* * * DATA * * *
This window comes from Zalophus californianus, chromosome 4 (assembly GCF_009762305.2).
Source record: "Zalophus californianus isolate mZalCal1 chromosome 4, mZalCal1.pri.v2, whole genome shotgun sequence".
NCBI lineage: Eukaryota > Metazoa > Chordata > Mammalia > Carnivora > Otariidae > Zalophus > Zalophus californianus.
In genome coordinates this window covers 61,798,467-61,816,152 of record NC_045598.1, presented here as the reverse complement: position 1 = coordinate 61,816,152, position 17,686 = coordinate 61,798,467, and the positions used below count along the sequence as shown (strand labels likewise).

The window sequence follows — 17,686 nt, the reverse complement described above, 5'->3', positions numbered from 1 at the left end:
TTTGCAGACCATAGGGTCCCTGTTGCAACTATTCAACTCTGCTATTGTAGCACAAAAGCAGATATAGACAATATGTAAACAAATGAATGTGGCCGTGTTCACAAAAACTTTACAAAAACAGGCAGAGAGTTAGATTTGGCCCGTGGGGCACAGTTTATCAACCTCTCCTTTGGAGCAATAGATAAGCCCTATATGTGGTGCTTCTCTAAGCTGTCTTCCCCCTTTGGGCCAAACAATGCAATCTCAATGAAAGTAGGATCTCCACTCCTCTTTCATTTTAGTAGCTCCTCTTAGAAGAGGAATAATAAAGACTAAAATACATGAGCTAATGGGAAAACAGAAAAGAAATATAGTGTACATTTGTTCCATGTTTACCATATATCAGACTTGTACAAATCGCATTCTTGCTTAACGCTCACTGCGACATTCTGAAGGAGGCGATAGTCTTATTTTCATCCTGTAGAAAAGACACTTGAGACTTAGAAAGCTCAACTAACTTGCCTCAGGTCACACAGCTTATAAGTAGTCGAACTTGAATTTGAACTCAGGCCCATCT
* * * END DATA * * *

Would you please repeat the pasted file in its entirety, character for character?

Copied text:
This window comes from Zalophus californianus, chromosome 4 (assembly GCF_009762305.2).
Source record: "Zalophus californianus isolate mZalCal1 chromosome 4, mZalCal1.pri.v2, whole genome shotgun sequence".
NCBI lineage: Eukaryota > Metazoa > Chordata > Mammalia > Carnivora > Otariidae > Zalophus > Zalophus californianus.
In genome coordinates this window covers 61,798,467-61,816,152 of record NC_045598.1, presented here as the reverse complement: position 1 = coordinate 61,816,152, position 17,686 = coordinate 61,798,467, and the positions used below count along the sequence as shown (strand labels likewise).

The window sequence follows — 17,686 nt, the reverse complement described above, 5'->3', positions numbered from 1 at the left end:
TTTGCAGACCATAGGGTCCCTGTTGCAACTATTCAACTCTGCTATTGTAGCACAAAAGCAGATATAGACAATATGTAAACAAATGAATGTGGCCGTGTTCACAAAAACTTTACAAAAACAGGCAGAGAGTTAGATTTGGCCCGTGGGGCACAGTTTATCAACCTCTCCTTTGGAGCAATAGATAAGCCCTATATGTGGTGCTTCTCTAAGCTGTCTTCCCCCTTTGGGCCAAACAATGCAATCTCAATGAAAGTAGGATCTCCACTCCTCTTTCATTTTAGTAGCTCCTCTTAGAAGAGGAATAATAAAGACTAAAATACATGAGCTAATGGGAAAACAGAAAAGAAATATAGTGTACATTTGTTCCATGTTTACCATATATCAGACTTGTACAAATCGCATTCTTGCTTAACGCTCACTGCGACATTCTGAAGGAGGCGATAGTCTTATTTTCATCCTGTAGAAAAGACACTTGAGACTTAGAAAGCTCAACTAACTTGCCTCAGGTCACACAGCTTATAAGTAGTCGAACTTGAATTTGAACTCAGGCCCATCT